Local health expert predicts summer to take a toll on children’s mental health

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HIGH POINT, N.C. — A viral pandemic, months of social isolation and a fight against racial injustice all at the same time. A local health expert says this summer is going to take a toll on everyone’s mental health — especially children and teenagers.

“We’re going to see a sharp increase in the need for child behavioral health services in the fall,” said Dr. Jason Jones, medical director and psychiatrist at Family Service of the Piedmont.

Jones is already seeing more patients reach out to Family Service of the Piedmont with concerns about mental health.

“This is a very unusual time for children and families in our community,” Jones said.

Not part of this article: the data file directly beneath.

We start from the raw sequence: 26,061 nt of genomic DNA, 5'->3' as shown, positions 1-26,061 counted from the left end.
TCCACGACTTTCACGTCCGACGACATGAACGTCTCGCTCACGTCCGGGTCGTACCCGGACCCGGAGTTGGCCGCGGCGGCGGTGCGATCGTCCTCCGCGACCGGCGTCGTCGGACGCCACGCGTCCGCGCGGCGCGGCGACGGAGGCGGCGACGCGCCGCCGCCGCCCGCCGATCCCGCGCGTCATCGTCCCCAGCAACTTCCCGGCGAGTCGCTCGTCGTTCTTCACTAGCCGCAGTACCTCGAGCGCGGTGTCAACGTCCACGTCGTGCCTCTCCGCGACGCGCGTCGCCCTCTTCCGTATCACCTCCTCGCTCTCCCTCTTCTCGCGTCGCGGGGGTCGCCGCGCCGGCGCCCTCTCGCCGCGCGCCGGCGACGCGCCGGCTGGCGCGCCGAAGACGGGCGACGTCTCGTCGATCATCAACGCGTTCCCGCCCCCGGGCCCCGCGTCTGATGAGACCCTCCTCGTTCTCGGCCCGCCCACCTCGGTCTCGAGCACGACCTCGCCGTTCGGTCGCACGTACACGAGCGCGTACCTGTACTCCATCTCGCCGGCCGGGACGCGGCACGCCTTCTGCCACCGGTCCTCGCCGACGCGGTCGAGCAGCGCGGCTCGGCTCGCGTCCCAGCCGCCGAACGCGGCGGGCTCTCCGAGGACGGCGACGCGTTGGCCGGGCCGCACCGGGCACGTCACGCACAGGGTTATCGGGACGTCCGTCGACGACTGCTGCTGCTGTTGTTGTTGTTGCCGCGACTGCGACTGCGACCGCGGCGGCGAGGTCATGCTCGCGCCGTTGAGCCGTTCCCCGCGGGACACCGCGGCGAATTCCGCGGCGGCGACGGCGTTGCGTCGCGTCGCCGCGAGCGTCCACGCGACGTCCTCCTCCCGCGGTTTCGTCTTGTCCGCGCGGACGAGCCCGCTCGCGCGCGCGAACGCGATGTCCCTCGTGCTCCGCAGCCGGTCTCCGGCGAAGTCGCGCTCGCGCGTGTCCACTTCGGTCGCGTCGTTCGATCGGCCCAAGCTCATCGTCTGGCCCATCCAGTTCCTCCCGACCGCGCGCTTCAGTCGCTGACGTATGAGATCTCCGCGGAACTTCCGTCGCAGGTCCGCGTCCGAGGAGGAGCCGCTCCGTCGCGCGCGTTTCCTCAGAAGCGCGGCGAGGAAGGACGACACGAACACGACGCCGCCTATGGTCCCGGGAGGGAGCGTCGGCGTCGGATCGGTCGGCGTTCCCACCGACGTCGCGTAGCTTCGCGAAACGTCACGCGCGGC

He is finding children and teens already diagnosed with behavioral disorders are acting out more, like disobeying parents and picking fights with siblings. Children without a prior diagnosis are experiencing anxiety and depression.

“This is going to be a difficult time and they should reach out for supports in their community,” Jones said.

Jones suggests reaching out to local organizations, extended family members or someone trusted to talk to. Don’t suffer in silence.

“Try to have as much of a summer as you can have under the circumstances,” Jones said.

If you and your kids have been cooped up for weeks, Jones also recommends exercise to help relieve stress and anxiety. Thirty minutes a day, five days a week can make a huge difference.

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